Trump’s EPA Pick Hasn’t “Looked at the Scientific Research” on Lead Poisoning

Scott Pruitt said he’s “very concerned” about lead contanimation. But his lack of familiarity with the science is surprising.

J. Scott Applewhite/AP


Donald Trump’s pick to head the Environmental Protection Agency acknowledged Wednesday that he isn’t familiar with basic science on the health effects of lead. At his confirmation hearing, Scott Pruitt was asked by Sen. Ben Cardin (D-Md) whether he believes there is any safe level of lead in the human body. “That’s something I have not reviewed nor know about,” Pruitt responded. He went on to say that he would be “very concerned about any level of lead” in drinking water or human consumption but added that he had “not looked at the scientific research on that.”

You can watch the video here.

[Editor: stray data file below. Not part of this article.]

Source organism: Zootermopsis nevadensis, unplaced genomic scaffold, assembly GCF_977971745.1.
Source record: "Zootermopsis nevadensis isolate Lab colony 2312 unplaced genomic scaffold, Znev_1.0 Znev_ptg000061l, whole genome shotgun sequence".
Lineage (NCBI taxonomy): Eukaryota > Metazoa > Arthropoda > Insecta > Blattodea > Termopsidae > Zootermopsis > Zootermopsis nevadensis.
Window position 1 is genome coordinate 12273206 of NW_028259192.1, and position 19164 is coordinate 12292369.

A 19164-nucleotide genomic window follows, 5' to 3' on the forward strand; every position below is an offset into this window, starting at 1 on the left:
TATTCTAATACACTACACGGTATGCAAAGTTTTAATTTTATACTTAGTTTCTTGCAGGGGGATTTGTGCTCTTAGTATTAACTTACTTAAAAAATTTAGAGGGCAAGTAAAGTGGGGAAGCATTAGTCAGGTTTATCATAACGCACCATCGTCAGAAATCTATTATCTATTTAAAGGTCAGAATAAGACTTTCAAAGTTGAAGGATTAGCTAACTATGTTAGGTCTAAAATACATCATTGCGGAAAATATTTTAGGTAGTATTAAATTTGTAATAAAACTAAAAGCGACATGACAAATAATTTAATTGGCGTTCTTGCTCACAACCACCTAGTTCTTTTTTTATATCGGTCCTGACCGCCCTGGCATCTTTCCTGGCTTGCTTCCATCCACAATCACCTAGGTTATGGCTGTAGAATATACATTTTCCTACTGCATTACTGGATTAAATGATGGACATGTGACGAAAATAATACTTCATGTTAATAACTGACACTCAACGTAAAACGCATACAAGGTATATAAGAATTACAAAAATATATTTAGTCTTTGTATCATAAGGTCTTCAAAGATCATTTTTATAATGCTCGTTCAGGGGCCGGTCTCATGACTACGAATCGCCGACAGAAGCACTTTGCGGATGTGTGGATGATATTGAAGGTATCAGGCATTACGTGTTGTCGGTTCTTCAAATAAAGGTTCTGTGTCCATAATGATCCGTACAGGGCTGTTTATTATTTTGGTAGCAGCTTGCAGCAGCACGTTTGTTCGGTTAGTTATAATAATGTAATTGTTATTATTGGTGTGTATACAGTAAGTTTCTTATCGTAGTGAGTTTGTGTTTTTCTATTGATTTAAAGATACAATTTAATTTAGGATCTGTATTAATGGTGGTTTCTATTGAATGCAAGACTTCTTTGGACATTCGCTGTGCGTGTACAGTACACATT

It’s heartening to know that Pruitt is concerned about lead poisoning. But his lack of familiarity with research on the issue is surprising for someone who is seeking to run the nation’s top environmental regulatory body. After all, the science on the issue is clear: According to the Centers for Disease Control, “No safe blood lead level in children has been identified.” The EPA itself agrees, stating that “there is no known safe level of lead in a child’s blood.”

The city of Flint, Michigan, has been in the headlines since 2015, after it was revealed that the city’s water supply had been contaminated with lead, leaving thousands of children exposed to poisoned water. During the hearing, Pruitt criticized the EPA for not responding quickly enough to the Flint crisis.